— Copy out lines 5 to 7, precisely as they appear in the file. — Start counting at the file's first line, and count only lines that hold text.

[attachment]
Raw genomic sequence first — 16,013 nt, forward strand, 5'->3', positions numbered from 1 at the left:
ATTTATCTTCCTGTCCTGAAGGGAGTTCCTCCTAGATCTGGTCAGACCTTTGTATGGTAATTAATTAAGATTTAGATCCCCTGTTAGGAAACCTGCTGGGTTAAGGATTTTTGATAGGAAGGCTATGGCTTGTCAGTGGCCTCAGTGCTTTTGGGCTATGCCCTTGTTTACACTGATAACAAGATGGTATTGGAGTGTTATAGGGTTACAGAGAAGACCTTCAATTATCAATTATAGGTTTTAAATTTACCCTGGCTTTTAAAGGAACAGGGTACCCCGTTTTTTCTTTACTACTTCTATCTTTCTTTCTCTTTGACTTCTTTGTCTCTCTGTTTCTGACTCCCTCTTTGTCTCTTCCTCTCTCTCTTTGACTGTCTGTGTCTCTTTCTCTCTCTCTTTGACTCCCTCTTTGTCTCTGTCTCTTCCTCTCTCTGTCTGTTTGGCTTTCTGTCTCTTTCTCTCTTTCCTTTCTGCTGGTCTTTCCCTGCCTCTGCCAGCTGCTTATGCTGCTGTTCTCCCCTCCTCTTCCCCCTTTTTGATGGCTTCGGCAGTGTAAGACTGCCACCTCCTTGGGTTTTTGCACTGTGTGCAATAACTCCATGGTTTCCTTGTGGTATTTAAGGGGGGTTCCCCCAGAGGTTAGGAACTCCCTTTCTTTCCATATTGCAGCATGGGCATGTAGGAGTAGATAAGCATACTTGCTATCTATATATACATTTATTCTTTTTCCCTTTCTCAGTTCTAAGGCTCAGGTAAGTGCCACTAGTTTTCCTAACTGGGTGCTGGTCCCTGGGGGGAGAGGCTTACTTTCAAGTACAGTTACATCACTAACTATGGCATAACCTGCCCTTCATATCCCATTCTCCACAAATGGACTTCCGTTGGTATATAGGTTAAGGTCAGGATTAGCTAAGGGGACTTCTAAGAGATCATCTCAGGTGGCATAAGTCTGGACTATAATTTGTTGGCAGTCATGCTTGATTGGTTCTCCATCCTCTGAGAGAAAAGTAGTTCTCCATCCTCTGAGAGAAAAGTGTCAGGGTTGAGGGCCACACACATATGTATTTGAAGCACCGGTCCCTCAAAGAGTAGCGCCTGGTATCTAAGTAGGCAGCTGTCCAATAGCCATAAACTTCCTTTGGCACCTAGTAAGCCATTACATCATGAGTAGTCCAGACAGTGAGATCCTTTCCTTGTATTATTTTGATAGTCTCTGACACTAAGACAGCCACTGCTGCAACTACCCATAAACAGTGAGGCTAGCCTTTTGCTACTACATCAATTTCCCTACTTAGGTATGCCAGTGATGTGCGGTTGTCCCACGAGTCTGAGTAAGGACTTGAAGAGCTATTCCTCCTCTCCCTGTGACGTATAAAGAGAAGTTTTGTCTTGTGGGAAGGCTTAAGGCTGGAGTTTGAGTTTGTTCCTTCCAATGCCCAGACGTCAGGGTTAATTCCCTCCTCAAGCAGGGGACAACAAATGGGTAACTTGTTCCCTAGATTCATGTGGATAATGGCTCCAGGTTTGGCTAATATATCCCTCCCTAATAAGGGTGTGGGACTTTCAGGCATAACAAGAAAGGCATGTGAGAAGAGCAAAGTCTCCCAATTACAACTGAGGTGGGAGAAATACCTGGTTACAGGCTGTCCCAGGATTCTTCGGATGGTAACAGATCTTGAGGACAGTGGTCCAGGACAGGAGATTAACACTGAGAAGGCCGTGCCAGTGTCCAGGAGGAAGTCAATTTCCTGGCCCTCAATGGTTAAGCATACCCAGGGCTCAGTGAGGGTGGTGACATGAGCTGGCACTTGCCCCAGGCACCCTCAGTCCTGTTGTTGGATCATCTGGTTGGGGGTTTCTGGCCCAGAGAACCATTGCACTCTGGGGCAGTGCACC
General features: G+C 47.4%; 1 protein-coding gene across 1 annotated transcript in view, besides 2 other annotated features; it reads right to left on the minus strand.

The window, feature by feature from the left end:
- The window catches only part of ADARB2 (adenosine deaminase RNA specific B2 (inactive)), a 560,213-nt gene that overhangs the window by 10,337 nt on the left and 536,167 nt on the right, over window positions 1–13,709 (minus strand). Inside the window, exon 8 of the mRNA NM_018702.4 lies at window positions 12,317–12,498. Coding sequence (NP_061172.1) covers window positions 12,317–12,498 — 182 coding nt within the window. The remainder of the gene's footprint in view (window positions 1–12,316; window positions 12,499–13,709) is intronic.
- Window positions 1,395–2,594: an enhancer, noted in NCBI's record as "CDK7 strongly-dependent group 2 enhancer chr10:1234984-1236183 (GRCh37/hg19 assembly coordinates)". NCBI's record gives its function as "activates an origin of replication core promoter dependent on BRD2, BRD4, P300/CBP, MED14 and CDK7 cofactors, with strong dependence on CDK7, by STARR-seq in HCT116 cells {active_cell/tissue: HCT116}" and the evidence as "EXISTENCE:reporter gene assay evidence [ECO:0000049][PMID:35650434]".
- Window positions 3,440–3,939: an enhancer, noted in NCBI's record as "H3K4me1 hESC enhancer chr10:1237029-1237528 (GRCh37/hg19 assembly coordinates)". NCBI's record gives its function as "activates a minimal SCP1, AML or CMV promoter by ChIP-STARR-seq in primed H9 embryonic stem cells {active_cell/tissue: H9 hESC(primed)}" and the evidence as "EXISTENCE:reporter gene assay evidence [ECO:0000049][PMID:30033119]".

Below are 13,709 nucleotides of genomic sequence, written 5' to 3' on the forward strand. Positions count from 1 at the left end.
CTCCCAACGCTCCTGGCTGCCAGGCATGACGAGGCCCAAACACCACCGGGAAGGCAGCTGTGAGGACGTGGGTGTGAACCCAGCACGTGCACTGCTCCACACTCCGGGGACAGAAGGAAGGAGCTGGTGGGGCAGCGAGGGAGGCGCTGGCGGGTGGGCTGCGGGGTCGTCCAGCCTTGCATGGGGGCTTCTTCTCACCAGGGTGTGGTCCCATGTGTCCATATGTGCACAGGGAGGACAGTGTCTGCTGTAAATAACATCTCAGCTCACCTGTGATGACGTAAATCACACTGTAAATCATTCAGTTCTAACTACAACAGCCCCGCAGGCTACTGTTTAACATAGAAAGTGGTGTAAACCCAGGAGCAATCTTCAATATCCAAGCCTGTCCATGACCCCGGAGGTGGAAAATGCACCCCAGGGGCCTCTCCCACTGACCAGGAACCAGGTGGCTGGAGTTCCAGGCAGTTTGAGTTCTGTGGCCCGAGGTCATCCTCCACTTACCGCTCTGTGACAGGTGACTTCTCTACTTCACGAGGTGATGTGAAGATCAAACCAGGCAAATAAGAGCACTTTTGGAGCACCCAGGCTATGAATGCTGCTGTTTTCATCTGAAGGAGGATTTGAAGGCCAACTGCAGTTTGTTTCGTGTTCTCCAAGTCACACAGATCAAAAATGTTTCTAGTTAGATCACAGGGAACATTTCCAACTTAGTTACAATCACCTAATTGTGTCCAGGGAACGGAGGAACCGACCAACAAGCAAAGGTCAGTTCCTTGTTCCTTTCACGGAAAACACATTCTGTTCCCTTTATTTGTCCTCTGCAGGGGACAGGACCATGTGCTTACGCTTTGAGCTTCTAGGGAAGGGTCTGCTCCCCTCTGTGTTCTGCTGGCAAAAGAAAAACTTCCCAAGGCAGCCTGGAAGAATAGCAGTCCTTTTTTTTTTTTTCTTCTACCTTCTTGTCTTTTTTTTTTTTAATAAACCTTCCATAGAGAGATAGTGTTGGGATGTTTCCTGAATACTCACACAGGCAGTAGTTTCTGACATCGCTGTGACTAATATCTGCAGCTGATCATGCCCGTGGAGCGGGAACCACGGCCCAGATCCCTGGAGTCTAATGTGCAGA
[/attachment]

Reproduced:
- The window catches only part of ADARB2 (adenosine deaminase RNA specific B2 (inactive)), a 560,213-nt gene that overhangs the window by 10,337 nt on the left and 536,167 nt on the right, over window positions 1–13,709 (minus strand). Inside the window, exon 8 of the mRNA NM_018702.4 lies at window positions 12,317–12,498. Coding sequence (NP_061172.1) covers window positions 12,317–12,498 — 182 coding nt within the window. The remainder of the gene's footprint in view (window positions 1–12,316; window positions 12,499–13,709) is intronic.
- Window positions 1,395–2,594: an enhancer, noted in NCBI's record as "CDK7 strongly-dependent group 2 enhancer chr10:1234984-1236183 (GRCh37/hg19 assembly coordinates)". NCBI's record gives its function as "activates an origin of replication core promoter dependent on BRD2, BRD4, P300/CBP, MED14 and CDK7 cofactors, with strong dependence on CDK7, by STARR-seq in HCT116 cells {active_cell/tissue: HCT116}" and the evidence as "EXISTENCE:reporter gene assay evidence [ECO:0000049][PMID:35650434]".
- Window positions 3,440–3,939: an enhancer, noted in NCBI's record as "H3K4me1 hESC enhancer chr10:1237029-1237528 (GRCh37/hg19 assembly coordinates)". NCBI's record gives its function as "activates a minimal SCP1, AML or CMV promoter by ChIP-STARR-seq in primed H9 embryonic stem cells {active_cell/tissue: H9 hESC(primed)}" and the evidence as "EXISTENCE:reporter gene assay evidence [ECO:0000049][PMID:30033119]".